For the record, I have nothing against Ondrej Pavelec.

The league average save percentage for a goaltender at even strength is 92.1%, and yet I feel like I constantly have to defend my assertion that a goaltender who only posts a save percentage slightly above that number is anything other than unspectacular.

In question is Winnipeg’s Ondrej Pavelec. “Oh sure, almost from the drop of the first puck back in October through the recent dominant homestand,” writes the Winnipeg Free Press’ Ed Tait,

“the players have repeated over and over again that goaltender Ondrej Pavelec has kept them in games they had no business being in, stolen more than a few and generally done what all star puckstoppers do: absolutely carry a team.”

When watching the Jets play the Vancouver Canucks the other night, colour commentator John Garrett, an ex-jock with a penchant for alerting the world that he has no interest in learning anything more about the game outside of his strict comfort zone, suggested that the only reason the Jets were even in the playoff race this late in the season was due to their goaltender.

This team, this Winnipeg Jets team, benefitting from playing in the lesser of two conferences, in the lesser of six NHL divisions, as a top-half possession team in the Eastern Conference. They aren’t a perfect group by any means in their skating core, but they’re a team that manages to keep the play mostly at the other end of the ice, putting the onus on the other team’s goaltender.

Pavelec, to his credit, has recorded quality starts in 32 of his 57 appearances this season. A quality start is a method of game-to-game goaltender evaluation from Hockey Prospectus that credits a goaltender for a game wherein he saved 91.3% of total shots faced, or allowed two or fewer goals and stopped 88.5% of all shots. A good goaltender will record a quality start in about 55% of his games, and the most reliable will be 60% and upwards. So by this metric, Pavelec has been pretty good.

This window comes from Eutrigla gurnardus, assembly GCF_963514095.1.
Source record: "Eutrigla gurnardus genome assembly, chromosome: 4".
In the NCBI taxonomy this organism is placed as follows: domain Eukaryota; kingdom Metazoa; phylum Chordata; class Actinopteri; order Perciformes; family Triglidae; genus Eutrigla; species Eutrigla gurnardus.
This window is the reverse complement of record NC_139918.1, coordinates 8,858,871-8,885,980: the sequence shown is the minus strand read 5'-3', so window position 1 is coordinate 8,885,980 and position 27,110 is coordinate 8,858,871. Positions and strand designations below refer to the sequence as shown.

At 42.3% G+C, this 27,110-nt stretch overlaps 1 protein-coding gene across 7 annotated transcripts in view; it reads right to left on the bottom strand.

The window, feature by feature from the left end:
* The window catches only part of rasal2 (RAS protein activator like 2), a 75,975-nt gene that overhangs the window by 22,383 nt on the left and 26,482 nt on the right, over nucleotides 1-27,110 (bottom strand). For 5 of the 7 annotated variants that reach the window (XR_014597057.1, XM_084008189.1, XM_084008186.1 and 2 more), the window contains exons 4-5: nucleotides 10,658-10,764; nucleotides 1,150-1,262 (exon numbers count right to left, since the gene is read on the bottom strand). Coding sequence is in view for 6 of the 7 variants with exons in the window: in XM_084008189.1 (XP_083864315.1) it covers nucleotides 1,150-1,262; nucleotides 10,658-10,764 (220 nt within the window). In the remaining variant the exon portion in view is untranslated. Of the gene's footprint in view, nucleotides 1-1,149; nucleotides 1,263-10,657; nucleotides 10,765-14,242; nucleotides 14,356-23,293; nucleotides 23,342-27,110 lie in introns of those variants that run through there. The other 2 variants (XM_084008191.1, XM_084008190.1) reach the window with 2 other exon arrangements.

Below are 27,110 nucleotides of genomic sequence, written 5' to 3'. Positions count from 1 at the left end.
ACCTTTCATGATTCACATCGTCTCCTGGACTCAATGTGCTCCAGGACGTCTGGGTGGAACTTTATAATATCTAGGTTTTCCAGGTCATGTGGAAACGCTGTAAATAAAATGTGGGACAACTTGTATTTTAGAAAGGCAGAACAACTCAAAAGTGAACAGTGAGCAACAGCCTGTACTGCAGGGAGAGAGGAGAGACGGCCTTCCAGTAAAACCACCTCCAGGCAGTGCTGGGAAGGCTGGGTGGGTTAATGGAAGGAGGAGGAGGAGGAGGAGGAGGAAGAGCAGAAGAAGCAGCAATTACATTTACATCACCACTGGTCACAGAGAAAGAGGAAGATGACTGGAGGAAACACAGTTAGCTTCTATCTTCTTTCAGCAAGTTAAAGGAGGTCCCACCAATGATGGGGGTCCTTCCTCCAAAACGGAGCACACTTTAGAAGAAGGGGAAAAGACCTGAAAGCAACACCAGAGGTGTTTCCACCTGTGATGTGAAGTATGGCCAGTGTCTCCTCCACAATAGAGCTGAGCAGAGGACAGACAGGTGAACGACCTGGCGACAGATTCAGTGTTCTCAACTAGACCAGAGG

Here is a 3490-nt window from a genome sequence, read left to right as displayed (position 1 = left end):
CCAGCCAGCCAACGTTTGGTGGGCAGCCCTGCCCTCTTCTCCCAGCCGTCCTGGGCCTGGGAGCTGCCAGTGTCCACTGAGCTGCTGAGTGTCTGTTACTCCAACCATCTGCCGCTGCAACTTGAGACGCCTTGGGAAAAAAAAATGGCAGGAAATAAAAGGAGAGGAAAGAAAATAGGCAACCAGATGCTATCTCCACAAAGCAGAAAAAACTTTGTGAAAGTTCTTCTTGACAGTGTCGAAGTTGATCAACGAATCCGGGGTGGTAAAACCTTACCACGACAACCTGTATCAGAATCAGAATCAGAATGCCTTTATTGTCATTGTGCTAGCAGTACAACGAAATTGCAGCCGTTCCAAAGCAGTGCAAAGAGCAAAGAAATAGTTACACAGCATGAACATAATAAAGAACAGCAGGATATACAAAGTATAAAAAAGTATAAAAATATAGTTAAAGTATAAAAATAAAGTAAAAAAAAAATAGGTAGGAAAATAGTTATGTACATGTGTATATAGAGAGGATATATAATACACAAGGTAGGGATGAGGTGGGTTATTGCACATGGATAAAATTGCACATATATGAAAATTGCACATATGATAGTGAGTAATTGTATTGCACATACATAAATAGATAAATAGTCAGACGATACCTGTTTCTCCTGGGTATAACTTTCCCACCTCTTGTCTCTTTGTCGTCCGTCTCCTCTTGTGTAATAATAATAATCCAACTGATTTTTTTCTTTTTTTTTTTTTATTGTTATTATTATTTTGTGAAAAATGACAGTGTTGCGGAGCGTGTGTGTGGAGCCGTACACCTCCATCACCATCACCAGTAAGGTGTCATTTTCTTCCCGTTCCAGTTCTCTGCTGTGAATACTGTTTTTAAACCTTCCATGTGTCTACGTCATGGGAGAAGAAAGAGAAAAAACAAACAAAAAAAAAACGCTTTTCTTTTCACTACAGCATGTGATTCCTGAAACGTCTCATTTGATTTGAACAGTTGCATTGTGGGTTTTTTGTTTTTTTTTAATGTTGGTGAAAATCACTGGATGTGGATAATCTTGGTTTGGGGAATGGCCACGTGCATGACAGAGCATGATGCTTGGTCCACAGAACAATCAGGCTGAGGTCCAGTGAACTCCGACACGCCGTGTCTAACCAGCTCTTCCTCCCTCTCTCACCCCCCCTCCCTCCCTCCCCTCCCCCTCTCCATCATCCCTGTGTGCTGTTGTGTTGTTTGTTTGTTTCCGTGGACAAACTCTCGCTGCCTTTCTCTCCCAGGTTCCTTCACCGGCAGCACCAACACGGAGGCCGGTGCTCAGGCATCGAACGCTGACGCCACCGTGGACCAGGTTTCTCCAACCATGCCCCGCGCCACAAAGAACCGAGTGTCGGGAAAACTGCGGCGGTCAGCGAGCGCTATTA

He's young and talented, but there's a perception surrounding Pavelec that he's more vital to the Jets' success than the numbers suggest.

But the other side of this is a total calamity. Remarkably inconsistent, Pavelec has also been punished with a “blow up”, a statistic created with much less scientific vigour than the quality start but serves as it’s cousin for a couple of amateur statisticians in myself and Thomas Drance, a friend who created the stat. Basically, a blow-up is a game where you cost your team a chance to win, allowing more than 15% of shots against, or allowing five or more goals without facing 40 shots against.

This is basically what Pavelec did on Friday night, and he has also done on nine other astonishing occasions in his starts, bringing his BU% (blow up percentage) to 17%, when we’ve noticed that the most reliable of keepers keep it to within 10-12%, although that has yet to be tested this season because for some reason, the website has better things to do than act on the whim of two bloggers in their early 20s.

Part of the reason why Ondrej Pavelec is so highly regarded is for making “the big save” and keeping his team in games. Against Calgary on Friday, down 3-2 and 4-2 in respective periods throughout the game, commentator Dennis Beyak mentioned “mark down that one” or something to that effect when discussing quality stops from Pavelec. He’s a goalie who is so athletic but overplays the shooter so much that he’s left out of position on a lot of attempts, however, he has the wild ability to apparate back into his net and occasionally make a highlight-reel save out of it. The term “Pavelectric” is no misnomer; I would call him one of the more exciting goalies in the game because it’s always an adventure in his crease.

Rob Vollman, who created the quality start statistic for Hockey Prospectus, even tweeted Friday morning “hate it when announcers say goalie ‘had no chance.’ He was out there, he had pads on – he had a chance!”. Often, when a goalie bites on a good passing play, a broadcaster will say this exact thing, missing the point about goalies: their job isn’t necessarily to not allow bad goals, it’s to stop as many pucks as possible.